Stanford hopes to add to that legacy this Saturday in its homecoming game against Arizona in Stanford Stadium at noon.
For No. 18 Stanford (1-1, 3-1) to make it a memorable day again, quarterback Josh Nunes, tight end Levine Toilolo and wide receiver Ty Montgomery will need rebound games. All three are more than capable of responding with huge games.
Stanford, however, will have to be much better than it was in last week's 17-13 Pac-12 Conference loss at Washington, a setback Cardinal coach David Shaw said belonged to everybody.
"It's time we put it all together," Shaw said. "We will go back to work and put guys in position to succeed. We have to throw the ball and we have to catch the ball. It's as simple as that."
Nunes completed less than 50 percent of his passes against the Huskies, though there were several dropped passes, particularly deep throws to Toilolo and Montgomery.
"Every ball he threw down field was perfect, except one," Shaw said. "It's not anything Josh can't do and hasn't done thousand times. It's a two minute conversation. He missed one downfield throw, the last one of the game. He has a 6-8 guy he has a wide range of options there. One thing he can't do is throw it too far down field."
Nunes says its simply a matter of throwing the ball better.
"We're definitely close," he said. "The pass protection was really good in the game. It's just a matter of upping our completion percentage. It is something very fixable. I just need to throw it better. I just have to get settled in early."
The 6-8 Toilolo managed one reception, and also fumbled. Montgomery caught six passes, but for only 39 yards. Both receivers are supposed to be deep threats capable of catching passes in a crowded end zone.
"We can't have as many three and outs as we had (Stanford converted five of 18 third downs against Washington). We want to be a team that can really march down the field," Nunes said. There is a mood of urgency but not to the point we need to rush or overcompensate."
A victory over Arizona would erase any doubts lingering about a team that has BCS bowl game expectations. There's still plenty of time to make a mark.
The Wildcats (0-2, 3-2) are coming off a wild 38-35 loss to Oregon State and have their own history against Stanford. Until Washington held the Cardinal offense to zero touchdowns, it was Arizona, in 2006, which had that distinction. Arizona also held Stanford to its lowest offensive output in school history (52 yards) that year.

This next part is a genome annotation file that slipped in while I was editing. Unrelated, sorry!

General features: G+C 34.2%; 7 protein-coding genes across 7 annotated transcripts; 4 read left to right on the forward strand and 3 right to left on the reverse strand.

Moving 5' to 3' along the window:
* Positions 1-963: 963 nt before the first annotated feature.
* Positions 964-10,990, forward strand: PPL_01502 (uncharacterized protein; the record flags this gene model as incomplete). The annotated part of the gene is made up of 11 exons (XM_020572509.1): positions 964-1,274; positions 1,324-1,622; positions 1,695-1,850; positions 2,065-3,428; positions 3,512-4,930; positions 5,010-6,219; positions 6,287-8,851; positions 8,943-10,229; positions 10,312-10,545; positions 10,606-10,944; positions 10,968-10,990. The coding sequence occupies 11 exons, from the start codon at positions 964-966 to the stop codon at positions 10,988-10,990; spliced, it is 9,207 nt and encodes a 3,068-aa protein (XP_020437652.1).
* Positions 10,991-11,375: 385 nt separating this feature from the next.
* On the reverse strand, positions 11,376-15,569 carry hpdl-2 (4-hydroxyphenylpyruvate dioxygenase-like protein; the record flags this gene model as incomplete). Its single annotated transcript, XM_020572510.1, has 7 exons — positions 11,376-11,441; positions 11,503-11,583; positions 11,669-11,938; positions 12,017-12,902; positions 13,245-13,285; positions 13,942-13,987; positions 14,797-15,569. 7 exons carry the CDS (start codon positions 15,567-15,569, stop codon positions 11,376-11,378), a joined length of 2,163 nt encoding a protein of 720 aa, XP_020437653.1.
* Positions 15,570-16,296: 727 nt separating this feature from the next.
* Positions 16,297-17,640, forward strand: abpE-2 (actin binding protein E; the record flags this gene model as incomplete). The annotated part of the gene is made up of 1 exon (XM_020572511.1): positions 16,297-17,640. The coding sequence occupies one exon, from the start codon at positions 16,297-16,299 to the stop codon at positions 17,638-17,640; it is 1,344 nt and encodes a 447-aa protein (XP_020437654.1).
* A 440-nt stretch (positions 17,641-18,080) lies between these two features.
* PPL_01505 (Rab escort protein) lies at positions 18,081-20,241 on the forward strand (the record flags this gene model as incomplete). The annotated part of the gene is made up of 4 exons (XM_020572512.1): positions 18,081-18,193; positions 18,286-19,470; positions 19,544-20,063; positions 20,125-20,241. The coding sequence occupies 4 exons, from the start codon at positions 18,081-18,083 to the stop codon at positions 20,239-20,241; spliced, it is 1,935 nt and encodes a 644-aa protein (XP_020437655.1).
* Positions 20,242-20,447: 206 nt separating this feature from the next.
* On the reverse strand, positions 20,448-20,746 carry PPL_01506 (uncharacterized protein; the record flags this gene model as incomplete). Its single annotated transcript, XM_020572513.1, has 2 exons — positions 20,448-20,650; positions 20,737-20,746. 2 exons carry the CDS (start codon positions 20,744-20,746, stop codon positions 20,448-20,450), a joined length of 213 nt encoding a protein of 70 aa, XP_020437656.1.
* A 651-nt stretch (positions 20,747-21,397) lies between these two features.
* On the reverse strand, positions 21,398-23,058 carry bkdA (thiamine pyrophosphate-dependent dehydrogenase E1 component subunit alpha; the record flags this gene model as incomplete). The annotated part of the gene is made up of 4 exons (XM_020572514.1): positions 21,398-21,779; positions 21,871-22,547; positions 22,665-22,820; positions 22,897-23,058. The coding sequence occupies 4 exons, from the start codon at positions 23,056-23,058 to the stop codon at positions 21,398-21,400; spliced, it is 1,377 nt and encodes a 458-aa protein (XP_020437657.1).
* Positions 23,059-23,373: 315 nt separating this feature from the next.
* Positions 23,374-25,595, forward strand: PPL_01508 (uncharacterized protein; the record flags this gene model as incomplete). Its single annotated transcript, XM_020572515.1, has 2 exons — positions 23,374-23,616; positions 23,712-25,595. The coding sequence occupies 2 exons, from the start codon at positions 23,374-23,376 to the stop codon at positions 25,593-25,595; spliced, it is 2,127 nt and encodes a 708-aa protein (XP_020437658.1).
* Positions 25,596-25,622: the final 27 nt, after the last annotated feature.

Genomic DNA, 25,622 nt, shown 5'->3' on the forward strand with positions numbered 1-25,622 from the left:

It's been a lot different in recent years. The teams combined for over 1,000 yards in Arizona's win three years ago. Stanford dominated the past two years to the tune of a combined 79-27 score. Andrew Luck threw for a combined 618 yards.
While history says October 6 provides memorable games for Stanford, the Cardinal is looking for a victory on Saturday any way it can get it — especially after the disappointing effort in Seattle.
"It's not the end of the world," Stanford senior nose guard Terrence Stephens said. "After a loss you get up and be a man about it. You don't sulk it. There's no room to step backward."
That was a sentiment shared by most of his teammates.
"You come back every single week and you have to play another game. You have to prepare the next week like you did before," Cardinal linebacker Shayne Skov said. "We have been a sound team."
And what about this Arizona team? The Wildcats average nearly 35 points a game and 538.2 offensive yards per contest.
"They do a good job keeping the ball between the running back and the quarterback," Skov said. "It's a little annoying when teams are going sideline to sideline. It's like basketball on grass."
Senior tight end Zach Ertz continues to be a shining light after recording a career-high 106 yards on six catches against the Huskies. He's the team leader with 15 receptions (with Montgomery) and 252 reception yards.
There's nothing wrong with Stanford's defense either. It still leads the Pac -12 in rushing defense (65.2) and is second in scoring defense (15.2).
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